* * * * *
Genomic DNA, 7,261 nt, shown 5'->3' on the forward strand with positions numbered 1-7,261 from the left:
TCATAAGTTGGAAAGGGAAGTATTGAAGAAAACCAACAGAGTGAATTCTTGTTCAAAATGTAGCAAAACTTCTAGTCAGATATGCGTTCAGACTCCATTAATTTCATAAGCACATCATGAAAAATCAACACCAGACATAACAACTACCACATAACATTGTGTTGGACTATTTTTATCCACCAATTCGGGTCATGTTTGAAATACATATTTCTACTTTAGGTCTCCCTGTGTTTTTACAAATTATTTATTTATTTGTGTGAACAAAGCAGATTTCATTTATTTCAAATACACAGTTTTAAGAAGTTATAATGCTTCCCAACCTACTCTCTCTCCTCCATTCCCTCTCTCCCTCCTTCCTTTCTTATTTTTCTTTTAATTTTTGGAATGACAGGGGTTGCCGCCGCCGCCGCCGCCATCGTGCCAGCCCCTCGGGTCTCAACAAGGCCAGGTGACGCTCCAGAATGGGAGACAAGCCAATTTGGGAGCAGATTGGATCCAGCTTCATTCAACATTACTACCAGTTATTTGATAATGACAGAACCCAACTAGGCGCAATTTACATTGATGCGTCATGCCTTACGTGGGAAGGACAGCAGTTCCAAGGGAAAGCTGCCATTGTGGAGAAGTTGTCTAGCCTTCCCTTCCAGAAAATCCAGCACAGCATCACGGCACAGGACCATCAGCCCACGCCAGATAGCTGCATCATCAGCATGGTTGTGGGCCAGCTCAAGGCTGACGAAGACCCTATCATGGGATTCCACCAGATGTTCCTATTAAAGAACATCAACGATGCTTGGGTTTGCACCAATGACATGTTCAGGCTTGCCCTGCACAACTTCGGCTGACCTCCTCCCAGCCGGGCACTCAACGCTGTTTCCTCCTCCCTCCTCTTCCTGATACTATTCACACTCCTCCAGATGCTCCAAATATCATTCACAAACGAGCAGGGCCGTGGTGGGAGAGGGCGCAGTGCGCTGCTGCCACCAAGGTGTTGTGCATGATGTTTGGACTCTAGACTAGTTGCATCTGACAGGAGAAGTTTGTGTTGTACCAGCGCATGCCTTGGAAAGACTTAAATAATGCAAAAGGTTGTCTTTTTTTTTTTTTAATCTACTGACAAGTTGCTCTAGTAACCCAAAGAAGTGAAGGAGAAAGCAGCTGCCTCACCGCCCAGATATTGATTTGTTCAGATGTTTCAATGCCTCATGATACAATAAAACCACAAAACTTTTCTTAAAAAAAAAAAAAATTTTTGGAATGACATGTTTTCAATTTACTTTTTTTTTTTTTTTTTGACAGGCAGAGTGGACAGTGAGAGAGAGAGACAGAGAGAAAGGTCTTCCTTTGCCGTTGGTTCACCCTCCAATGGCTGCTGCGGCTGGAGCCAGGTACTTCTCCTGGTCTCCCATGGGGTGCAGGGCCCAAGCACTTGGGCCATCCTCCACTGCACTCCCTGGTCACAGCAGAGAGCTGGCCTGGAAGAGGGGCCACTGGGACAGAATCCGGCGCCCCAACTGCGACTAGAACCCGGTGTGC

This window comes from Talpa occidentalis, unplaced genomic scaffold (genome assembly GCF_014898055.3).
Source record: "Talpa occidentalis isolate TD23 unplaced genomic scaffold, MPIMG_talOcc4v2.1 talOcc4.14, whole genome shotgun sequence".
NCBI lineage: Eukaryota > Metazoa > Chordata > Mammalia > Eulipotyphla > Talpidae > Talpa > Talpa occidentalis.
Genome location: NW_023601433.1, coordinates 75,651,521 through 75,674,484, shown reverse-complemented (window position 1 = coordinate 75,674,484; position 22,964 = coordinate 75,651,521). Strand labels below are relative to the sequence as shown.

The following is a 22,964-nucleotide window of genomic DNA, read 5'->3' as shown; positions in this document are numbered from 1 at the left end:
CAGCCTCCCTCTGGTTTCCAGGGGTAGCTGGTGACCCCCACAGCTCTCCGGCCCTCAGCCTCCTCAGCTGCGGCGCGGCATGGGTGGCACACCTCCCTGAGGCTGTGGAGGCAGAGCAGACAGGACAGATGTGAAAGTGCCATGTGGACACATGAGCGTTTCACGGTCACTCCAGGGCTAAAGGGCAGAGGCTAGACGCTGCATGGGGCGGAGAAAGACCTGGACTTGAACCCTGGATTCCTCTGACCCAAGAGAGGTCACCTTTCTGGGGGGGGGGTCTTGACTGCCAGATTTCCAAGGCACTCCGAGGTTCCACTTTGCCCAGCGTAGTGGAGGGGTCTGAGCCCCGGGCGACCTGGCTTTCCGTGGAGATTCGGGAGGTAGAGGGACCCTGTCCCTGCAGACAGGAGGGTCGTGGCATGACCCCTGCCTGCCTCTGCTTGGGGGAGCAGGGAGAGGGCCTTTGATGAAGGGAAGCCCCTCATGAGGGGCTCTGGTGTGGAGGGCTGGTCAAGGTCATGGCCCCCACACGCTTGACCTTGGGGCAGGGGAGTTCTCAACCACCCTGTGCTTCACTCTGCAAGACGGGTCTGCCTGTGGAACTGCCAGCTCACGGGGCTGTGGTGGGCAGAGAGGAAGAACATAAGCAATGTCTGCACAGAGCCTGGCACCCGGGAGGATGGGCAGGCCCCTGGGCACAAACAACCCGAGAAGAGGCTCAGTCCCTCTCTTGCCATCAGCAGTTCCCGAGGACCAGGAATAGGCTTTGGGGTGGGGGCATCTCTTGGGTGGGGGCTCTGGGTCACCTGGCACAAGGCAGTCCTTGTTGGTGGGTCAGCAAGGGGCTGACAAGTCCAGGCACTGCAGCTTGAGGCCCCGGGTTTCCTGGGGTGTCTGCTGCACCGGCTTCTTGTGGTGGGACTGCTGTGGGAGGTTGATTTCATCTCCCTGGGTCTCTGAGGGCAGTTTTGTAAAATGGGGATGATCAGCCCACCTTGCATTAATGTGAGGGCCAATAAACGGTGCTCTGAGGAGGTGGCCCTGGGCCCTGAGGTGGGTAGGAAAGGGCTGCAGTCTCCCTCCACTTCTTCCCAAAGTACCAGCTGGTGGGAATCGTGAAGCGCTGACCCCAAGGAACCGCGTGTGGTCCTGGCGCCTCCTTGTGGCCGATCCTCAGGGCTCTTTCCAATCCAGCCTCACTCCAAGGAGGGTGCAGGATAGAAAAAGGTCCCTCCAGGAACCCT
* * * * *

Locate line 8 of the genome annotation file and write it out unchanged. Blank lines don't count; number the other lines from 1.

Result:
CAGCCTCCCTCTGGTTTCCAGGGGTAGCTGGTGACCCCCACAGCTCTCCGGCCCTCAGCCTCCTCAGCTGCGGCGCGGCATGGGTGGCACACCTCCCTGAGGCTGTGGAGGCAGAGCAGACAGGACAGATGTGAAAGTGCCATGTGGACACATGAGCGTTTCACGGTCACTCCAGGGCTAAAGGGCAGAGGCTAGACGCTGCATGGGGCGGAGAAAGACCTGGACTTGAACCCTGGATTCCTCTGACCCAAGAGAGGTCACCTTTCTGGGGGGGGGGTCTTGACTGCCAGATTTCCAAGGCACTCCGAGGTTCCACTTTGCCCAGCGTAGTGGAGGGGTCTGAGCCCCGGGCGACCTGGCTTTCCGTGGAGATTCGGGAGGTAGAGGGACCCTGTCCCTGCAGACAGGAGGGTCGTGGCATGACCCCTGCCTGCCTCTGCTTGGGGGAGCAGGGAGAGGGCCTTTGATGAAGGGAAGCCCCTCATGAGGGGCTCTGGTGTGGAGGGCTGGTCAAGGTCATGGCCCCCACACGCTTGACCTTGGGGCAGGGGAGTTCTCAACCACCCTGTGCTTCACTCTGCAAGACGGGTCTGCCTGTGGAACTGCCAGCTCACGGGGCTGTGGTGGGCAGAGAGGAAGAACATAAGCAATGTCTGCACAGAGCCTGGCACCCGGGAGGATGGGCAGGCCCCTGGGCACAAACAACCCGAGAAGAGGCTCAGTCCCTCTCTTGCCATCAGCAGTTCCCGAGGACCAGGAATAGGCTTTGGGGTGGGGGCATCTCTTGGGTGGGGGCTCTGGGTCACCTGGCACAAGGCAGTCCTTGTTGGTGGGTCAGCAAGGGGCTGACAAGTCCAGGCACTGCAGCTTGAGGCCCCGGGTTTCCTGGGGTGTCTGCTGCACCGGCTTCTTGTGGTGGGACTGCTGTGGGAGGTTGATTTCATCTCCCTGGGTCTCTGAGGGCAGTTTTGTAAAATGGGGATGATCAGCCCACCTTGCATTAATGTGAGGGCCAATAAACGGTGCTCTGAGGAGGTGGCCCTGGGCCCTGAGGTGGGTAGGAAAGGGCTGCAGTCTCCCTCCACTTCTTCCCAAAGTACCAGCTGGTGGGAATCGTGAAGCGCTGACCCCAAGGAACCGCGTGTGGTCCTGGCGCCTCCTTGTGGCCGATCCTCAGGGCTCTTTCCAATCCAGCCTCACTCCAAGGAGGGTGCAGGATAGAAAAAGGTCCCTCCAGGAACCCT